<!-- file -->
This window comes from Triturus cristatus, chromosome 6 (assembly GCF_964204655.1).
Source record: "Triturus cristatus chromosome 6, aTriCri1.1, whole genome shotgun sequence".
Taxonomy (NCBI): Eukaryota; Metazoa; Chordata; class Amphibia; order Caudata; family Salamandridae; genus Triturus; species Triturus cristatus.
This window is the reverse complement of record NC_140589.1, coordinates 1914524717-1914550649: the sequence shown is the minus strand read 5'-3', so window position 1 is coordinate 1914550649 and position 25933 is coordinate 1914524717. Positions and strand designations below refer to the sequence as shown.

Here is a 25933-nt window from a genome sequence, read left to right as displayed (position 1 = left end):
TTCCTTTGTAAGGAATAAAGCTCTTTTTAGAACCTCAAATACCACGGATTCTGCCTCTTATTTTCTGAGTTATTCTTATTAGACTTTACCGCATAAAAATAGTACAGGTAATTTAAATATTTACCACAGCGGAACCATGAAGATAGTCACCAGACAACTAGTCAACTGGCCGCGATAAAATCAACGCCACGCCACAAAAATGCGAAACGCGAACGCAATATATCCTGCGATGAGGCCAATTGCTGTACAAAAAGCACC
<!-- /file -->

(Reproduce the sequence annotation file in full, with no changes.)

This window comes from Triturus cristatus, chromosome 6 (assembly GCF_964204655.1).
Source record: "Triturus cristatus chromosome 6, aTriCri1.1, whole genome shotgun sequence".
Taxonomy (NCBI): Eukaryota; Metazoa; Chordata; class Amphibia; order Caudata; family Salamandridae; genus Triturus; species Triturus cristatus.
This window is the reverse complement of record NC_140589.1, coordinates 1914524717-1914550649: the sequence shown is the minus strand read 5'-3', so window position 1 is coordinate 1914550649 and position 25933 is coordinate 1914524717. Positions and strand designations below refer to the sequence as shown.

Here is a 25933-nt window from a genome sequence, read left to right as displayed (position 1 = left end):
TTCCTTTGTAAGGAATAAAGCTCTTTTTAGAACCTCAAATACCACGGATTCTGCCTCTTATTTTCTGAGTTATTCTTATTAGACTTTACCGCATAAAAATAGTACAGGTAATTTAAATATTTACCACAGCGGAACCATGAAGATAGTCACCAGACAACTAGTCAACTGGCCGCGATAAAATCAACGCCACGCCACAAAAATGCGAAACGCGAACGCAATATATCCTGCGATGAGGCCAATTGCTGTACAAAAAGCACC